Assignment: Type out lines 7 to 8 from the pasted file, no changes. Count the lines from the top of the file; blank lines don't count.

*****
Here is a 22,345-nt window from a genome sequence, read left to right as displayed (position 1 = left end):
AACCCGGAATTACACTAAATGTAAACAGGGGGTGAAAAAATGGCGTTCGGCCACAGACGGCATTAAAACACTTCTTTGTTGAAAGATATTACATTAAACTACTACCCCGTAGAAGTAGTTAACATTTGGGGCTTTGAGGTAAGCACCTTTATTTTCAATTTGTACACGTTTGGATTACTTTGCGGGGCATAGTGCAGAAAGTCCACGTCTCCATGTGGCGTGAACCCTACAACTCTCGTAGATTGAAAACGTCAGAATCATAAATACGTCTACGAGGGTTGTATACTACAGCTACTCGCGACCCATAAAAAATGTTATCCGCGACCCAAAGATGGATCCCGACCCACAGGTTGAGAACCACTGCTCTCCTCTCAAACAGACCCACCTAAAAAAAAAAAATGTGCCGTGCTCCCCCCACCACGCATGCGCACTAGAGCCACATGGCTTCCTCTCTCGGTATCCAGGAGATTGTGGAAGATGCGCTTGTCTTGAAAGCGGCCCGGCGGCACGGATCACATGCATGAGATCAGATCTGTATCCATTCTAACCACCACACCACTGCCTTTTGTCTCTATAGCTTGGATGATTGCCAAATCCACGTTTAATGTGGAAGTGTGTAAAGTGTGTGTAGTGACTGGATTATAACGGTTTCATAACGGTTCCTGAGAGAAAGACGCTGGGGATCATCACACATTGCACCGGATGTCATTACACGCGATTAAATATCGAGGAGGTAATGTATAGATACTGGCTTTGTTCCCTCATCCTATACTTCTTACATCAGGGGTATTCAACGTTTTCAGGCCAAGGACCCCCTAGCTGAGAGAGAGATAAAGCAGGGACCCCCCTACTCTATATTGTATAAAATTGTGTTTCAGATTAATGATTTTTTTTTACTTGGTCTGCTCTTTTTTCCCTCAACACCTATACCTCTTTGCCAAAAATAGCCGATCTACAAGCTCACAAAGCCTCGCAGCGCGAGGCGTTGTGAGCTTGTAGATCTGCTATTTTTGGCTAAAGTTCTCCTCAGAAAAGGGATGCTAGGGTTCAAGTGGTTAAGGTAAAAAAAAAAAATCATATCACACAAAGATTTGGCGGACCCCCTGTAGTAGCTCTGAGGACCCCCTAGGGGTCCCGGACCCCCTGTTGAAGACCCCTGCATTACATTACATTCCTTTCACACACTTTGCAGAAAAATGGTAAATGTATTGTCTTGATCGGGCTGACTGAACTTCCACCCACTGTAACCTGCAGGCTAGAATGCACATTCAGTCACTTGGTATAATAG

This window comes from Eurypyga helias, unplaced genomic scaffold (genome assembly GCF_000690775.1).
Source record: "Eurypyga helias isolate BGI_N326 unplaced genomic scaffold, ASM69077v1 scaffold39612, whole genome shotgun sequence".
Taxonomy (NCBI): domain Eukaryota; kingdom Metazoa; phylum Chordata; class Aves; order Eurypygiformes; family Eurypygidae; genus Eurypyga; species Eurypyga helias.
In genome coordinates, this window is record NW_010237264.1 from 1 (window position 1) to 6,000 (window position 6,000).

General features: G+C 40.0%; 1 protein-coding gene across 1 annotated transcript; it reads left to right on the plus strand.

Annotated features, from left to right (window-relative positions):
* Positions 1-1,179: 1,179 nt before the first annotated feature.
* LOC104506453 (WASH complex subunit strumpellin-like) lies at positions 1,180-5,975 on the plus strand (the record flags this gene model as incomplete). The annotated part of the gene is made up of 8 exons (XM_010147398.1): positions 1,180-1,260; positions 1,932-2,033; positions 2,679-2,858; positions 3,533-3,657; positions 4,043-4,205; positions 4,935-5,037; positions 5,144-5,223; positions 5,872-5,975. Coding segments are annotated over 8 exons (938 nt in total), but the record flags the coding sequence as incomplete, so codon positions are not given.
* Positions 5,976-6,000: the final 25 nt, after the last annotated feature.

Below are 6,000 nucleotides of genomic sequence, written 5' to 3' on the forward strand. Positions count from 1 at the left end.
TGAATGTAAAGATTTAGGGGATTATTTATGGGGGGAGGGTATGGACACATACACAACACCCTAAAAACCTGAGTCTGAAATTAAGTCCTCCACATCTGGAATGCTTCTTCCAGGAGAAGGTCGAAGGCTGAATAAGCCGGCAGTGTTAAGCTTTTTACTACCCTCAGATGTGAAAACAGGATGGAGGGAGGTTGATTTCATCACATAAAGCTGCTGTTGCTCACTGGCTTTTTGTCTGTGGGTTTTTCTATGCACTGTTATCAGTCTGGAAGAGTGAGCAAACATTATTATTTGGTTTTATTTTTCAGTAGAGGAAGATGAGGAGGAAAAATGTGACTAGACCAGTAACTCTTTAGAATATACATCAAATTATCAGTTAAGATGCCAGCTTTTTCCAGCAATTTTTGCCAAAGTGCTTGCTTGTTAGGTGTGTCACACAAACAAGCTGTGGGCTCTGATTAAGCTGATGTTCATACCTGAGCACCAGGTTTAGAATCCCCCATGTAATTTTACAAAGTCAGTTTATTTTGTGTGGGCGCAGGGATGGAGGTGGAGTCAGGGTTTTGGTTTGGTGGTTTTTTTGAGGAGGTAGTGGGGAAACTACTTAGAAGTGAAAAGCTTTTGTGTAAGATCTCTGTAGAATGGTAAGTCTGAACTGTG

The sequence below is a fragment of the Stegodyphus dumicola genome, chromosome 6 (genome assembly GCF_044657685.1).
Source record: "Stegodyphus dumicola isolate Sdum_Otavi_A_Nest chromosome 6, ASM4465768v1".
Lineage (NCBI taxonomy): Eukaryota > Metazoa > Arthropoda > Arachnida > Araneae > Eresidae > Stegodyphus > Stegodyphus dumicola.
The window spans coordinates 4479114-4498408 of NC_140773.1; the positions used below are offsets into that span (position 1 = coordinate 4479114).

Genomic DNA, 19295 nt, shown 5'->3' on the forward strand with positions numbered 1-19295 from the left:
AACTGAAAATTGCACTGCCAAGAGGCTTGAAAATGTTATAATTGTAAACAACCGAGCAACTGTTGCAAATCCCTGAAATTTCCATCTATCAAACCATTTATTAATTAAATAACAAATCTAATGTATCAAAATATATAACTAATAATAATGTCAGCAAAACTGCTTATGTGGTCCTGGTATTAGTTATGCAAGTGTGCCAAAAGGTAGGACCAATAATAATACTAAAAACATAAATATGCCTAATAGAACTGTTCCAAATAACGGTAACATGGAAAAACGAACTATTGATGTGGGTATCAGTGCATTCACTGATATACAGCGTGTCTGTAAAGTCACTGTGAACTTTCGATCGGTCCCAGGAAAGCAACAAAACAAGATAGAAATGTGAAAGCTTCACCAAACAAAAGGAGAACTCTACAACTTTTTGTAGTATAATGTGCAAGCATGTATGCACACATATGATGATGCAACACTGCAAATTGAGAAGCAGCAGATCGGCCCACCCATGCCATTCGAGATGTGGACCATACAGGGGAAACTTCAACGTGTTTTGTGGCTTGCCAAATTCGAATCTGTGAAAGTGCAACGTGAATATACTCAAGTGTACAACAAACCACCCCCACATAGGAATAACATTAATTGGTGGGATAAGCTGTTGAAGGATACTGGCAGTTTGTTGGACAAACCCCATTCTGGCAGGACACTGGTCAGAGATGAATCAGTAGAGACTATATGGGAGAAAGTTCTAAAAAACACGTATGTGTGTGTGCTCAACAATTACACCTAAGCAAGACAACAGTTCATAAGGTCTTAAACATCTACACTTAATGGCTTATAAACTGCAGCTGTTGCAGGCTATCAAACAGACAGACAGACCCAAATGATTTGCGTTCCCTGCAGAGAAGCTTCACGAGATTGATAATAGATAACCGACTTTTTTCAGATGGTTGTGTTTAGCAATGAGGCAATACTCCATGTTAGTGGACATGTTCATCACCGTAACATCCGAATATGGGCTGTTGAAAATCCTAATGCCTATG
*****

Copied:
General features: G+C 40.0%; 1 protein-coding gene across 1 annotated transcript; it reads left to right on the plus strand.

Annotated features, from left to right (window-relative positions):